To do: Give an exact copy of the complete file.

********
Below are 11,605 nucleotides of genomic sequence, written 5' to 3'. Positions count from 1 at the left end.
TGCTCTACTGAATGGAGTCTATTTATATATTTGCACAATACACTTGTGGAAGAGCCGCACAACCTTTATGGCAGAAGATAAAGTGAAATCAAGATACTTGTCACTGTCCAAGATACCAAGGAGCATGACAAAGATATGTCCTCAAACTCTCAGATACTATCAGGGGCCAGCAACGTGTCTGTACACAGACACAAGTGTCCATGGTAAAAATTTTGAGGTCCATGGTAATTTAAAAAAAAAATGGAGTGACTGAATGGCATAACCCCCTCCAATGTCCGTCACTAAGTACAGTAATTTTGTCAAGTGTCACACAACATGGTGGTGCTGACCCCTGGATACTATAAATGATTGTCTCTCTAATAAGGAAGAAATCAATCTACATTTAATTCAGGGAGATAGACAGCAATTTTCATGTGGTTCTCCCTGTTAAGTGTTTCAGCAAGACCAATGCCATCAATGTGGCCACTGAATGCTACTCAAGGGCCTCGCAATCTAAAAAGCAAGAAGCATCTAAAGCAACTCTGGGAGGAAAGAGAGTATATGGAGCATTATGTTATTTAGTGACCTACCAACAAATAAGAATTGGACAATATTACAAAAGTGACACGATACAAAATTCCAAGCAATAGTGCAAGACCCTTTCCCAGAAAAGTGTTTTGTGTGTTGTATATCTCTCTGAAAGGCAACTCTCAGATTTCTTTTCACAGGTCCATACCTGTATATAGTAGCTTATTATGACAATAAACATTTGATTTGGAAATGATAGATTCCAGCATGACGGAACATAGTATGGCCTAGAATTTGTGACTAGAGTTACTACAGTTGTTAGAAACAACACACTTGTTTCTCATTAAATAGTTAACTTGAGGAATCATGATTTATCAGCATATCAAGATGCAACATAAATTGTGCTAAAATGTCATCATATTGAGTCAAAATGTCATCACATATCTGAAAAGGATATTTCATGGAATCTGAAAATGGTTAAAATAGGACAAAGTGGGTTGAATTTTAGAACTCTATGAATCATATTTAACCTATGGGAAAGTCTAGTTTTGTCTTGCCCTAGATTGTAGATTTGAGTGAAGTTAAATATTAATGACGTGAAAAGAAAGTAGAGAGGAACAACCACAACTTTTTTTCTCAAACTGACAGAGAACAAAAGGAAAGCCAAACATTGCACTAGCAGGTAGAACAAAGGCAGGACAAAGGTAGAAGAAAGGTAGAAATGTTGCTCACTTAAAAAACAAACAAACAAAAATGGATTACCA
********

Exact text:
Below are 11,605 nucleotides of genomic sequence, written 5' to 3'. Positions count from 1 at the left end.
TGCTCTACTGAATGGAGTCTATTTATATATTTGCACAATACACTTGTGGAAGAGCCGCACAACCTTTATGGCAGAAGATAAAGTGAAATCAAGATACTTGTCACTGTCCAAGATACCAAGGAGCATGACAAAGATATGTCCTCAAACTCTCAGATACTATCAGGGGCCAGCAACGTGTCTGTACACAGACACAAGTGTCCATGGTAAAAATTTTGAGGTCCATGGTAATTTAAAAAAAAAATGGAGTGACTGAATGGCATAACCCCCTCCAATGTCCGTCACTAAGTACAGTAATTTTGTCAAGTGTCACACAACATGGTGGTGCTGACCCCTGGATACTATAAATGATTGTCTCTCTAATAAGGAAGAAATCAATCTACATTTAATTCAGGGAGATAGACAGCAATTTTCATGTGGTTCTCCCTGTTAAGTGTTTCAGCAAGACCAATGCCATCAATGTGGCCACTGAATGCTACTCAAGGGCCTCGCAATCTAAAAAGCAAGAAGCATCTAAAGCAACTCTGGGAGGAAAGAGAGTATATGGAGCATTATGTTATTTAGTGACCTACCAACAAATAAGAATTGGACAATATTACAAAAGTGACACGATACAAAATTCCAAGCAATAGTGCAAGACCCTTTCCCAGAAAAGTGTTTTGTGTGTTGTATATCTCTCTGAAAGGCAACTCTCAGATTTCTTTTCACAGGTCCATACCTGTATATAGTAGCTTATTATGACAATAAACATTTGATTTGGAAATGATAGATTCCAGCATGACGGAACATAGTATGGCCTAGAATTTGTGACTAGAGTTACTACAGTTGTTAGAAACAACACACTTGTTTCTCATTAAATAGTTAACTTGAGGAATCATGATTTATCAGCATATCAAGATGCAACATAAATTGTGCTAAAATGTCATCATATTGAGTCAAAATGTCATCACATATCTGAAAAGGATATTTCATGGAATCTGAAAATGGTTAAAATAGGACAAAGTGGGTTGAATTTTAGAACTCTATGAATCATATTTAACCTATGGGAAAGTCTAGTTTTGTCTTGCCCTAGATTGTAGATTTGAGTGAAGTTAAATATTAATGACGTGAAAAGAAAGTAGAGAGGAACAACCACAACTTTTTTTCTCAAACTGACAGAGAACAAAAGGAAAGCCAAACATTGCACTAGCAGGTAGAACAAAGGCAGGACAAAGGTAGAAGAAAGGTAGAAATGTTGCTCACTTAAAAAACAAACAAACAAAAATGGATTACCA